The Canada Excellence Research Chair in Migration and Integration (CERC Migration) program is based at Ryerson University, located in downtown Toronto at the heart of Canada’s most diverse city. CERC Migration is an international research hub contributing innovative and actionable knowledge concerning migration and post-migration processes, forced and voluntary mobility, and the role of countries of origin and transit.
The CERC in Migration and Integration program is led by Chair Anna Triandafyllidou, an internationally recognized sociologist and migration policy expert. Anna’s research focuses on the governance of migration and asylum; the management of cultural diversity, nationalism and identity issues; and the contemporary challenges of migration and integration across different world regions.
An interview with Professor Anna Triandafyllidou
- Maybe some of our newest followers might be surprised when thinking Ryerson University in connection with IMISCOE. Although the network dates a while back, it still contains “Europe”. The network has been undergoing an expansion process, which seems like a natural consequences of the topic at heart of this organization. Why do you think it is important for IMISCOE to have members from North America, and how did the Ryerson University-IMISCOE connection come about?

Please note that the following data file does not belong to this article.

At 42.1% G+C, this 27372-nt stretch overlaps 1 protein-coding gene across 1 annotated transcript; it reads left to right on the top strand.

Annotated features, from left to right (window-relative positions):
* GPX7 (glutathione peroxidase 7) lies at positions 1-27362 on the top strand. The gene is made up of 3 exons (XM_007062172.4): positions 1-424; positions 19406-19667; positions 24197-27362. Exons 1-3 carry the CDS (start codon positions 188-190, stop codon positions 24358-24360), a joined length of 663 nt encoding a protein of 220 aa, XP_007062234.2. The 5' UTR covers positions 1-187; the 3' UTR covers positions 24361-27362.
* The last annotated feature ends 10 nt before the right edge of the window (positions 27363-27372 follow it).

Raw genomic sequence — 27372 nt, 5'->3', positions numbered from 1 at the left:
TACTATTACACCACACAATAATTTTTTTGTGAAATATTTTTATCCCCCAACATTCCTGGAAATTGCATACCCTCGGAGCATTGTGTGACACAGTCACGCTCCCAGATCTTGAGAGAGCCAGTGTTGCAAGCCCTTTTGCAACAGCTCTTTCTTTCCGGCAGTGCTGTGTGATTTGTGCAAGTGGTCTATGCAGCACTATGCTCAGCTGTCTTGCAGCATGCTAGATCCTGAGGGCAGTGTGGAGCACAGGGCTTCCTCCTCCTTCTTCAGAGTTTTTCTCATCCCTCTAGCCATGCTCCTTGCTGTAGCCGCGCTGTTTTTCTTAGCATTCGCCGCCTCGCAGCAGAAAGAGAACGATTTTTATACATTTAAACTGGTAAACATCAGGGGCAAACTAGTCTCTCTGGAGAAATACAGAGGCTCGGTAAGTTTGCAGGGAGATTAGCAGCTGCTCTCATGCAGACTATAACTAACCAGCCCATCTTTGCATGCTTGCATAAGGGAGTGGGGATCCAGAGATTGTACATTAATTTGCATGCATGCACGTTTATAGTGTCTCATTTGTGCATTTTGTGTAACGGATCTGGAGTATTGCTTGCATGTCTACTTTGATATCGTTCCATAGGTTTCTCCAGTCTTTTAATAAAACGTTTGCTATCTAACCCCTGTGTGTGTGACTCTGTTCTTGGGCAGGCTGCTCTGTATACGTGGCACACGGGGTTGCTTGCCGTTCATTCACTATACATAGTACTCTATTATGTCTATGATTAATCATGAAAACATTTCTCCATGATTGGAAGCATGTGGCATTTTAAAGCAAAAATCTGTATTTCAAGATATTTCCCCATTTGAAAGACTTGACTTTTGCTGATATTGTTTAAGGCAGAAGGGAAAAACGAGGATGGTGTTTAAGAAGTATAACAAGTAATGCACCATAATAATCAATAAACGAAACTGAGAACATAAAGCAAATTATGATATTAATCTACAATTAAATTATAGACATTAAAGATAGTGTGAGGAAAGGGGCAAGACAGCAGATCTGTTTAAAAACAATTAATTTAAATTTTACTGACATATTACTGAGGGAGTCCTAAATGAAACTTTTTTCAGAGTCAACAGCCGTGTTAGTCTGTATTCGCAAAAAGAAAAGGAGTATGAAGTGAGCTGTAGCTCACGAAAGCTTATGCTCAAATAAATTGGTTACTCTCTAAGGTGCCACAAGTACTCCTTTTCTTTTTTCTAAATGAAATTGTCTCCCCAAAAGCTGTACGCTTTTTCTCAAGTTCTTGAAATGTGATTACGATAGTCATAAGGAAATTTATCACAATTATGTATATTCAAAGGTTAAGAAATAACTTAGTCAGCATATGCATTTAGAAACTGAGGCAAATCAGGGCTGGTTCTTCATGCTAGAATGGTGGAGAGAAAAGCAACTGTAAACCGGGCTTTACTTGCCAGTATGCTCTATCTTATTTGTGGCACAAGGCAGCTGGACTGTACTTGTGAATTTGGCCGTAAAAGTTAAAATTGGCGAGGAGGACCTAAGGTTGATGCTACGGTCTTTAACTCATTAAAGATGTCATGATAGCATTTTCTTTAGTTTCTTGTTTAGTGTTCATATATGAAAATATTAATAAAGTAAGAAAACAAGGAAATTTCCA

We are excited to be the first institution from the Americas to join IMISCOE. Migration is an international matter and all countries of the world are connected in some way, either as the place of origin, transit or as the receiving country. Canada’s unique experience offers the international scholar new insights and understanding. Because of the high level of immigration here, we can assess certain programmatic approaches or public responses that can help inform opportunities elsewhere. At the same time, Canada needs more exposure to the migration challenges that are experienced around the world, and needs to lend a voice in how we best manage migration as an international community. Our program at CERC Migration intends to help support Canada expand its international knowledge base and understanding, as well as its connections to the international community.
- IMISCOE’s biggest yearly event is the Annual Conference. What has been your experience with those and what is your fondest memory?
I have participated in IMISCOE’s annual event for many years. While not my fondest, this year’s annual conference will remain strong in my memory. The world over, academics are adapting to the online forum for sharing knowledge across networks. This conference, as with all online experiences I have had this year, has underscored the great potential of technology but also its limits. Face-to-face connections are invaluable for building shared understanding. However, perhaps we are now in the process of evolving.